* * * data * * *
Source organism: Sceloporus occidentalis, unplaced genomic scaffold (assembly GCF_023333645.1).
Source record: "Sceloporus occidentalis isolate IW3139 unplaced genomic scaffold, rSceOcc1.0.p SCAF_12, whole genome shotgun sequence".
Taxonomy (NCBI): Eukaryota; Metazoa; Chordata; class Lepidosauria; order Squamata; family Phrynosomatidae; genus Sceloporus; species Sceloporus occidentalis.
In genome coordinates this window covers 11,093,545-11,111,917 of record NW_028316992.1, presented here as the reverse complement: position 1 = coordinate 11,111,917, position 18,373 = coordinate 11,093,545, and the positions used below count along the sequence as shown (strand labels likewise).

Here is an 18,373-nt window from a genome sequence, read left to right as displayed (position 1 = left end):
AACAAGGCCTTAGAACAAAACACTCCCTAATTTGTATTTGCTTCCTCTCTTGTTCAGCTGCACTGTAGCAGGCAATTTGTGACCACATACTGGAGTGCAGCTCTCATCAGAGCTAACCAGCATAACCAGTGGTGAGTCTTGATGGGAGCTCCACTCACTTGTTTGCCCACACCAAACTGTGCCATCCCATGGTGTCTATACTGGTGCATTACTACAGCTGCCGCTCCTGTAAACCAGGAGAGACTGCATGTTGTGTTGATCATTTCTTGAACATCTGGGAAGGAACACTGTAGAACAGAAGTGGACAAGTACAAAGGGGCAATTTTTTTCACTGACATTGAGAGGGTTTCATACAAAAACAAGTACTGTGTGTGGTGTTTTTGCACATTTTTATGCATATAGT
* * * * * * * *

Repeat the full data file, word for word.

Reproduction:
Source organism: Sceloporus occidentalis, unplaced genomic scaffold (assembly GCF_023333645.1).
Source record: "Sceloporus occidentalis isolate IW3139 unplaced genomic scaffold, rSceOcc1.0.p SCAF_12, whole genome shotgun sequence".
Taxonomy (NCBI): Eukaryota; Metazoa; Chordata; class Lepidosauria; order Squamata; family Phrynosomatidae; genus Sceloporus; species Sceloporus occidentalis.
In genome coordinates this window covers 11,093,545-11,111,917 of record NW_028316992.1, presented here as the reverse complement: position 1 = coordinate 11,111,917, position 18,373 = coordinate 11,093,545, and the positions used below count along the sequence as shown (strand labels likewise).

Here is an 18,373-nt window from a genome sequence, read left to right as displayed (position 1 = left end):
AACAAGGCCTTAGAACAAAACACTCCCTAATTTGTATTTGCTTCCTCTCTTGTTCAGCTGCACTGTAGCAGGCAATTTGTGACCACATACTGGAGTGCAGCTCTCATCAGAGCTAACCAGCATAACCAGTGGTGAGTCTTGATGGGAGCTCCACTCACTTGTTTGCCCACACCAAACTGTGCCATCCCATGGTGTCTATACTGGTGCATTACTACAGCTGCCGCTCCTGTAAACCAGGAGAGACTGCATGTTGTGTTGATCATTTCTTGAACATCTGGGAAGGAACACTGTAGAACAGAAGTGGACAAGTACAAAGGGGCAATTTTTTTCACTGACATTGAGAGGGTTTCATACAAAAACAAGTACTGTGTGTGGTGTTTTTGCACATTTTTATGCATATAGT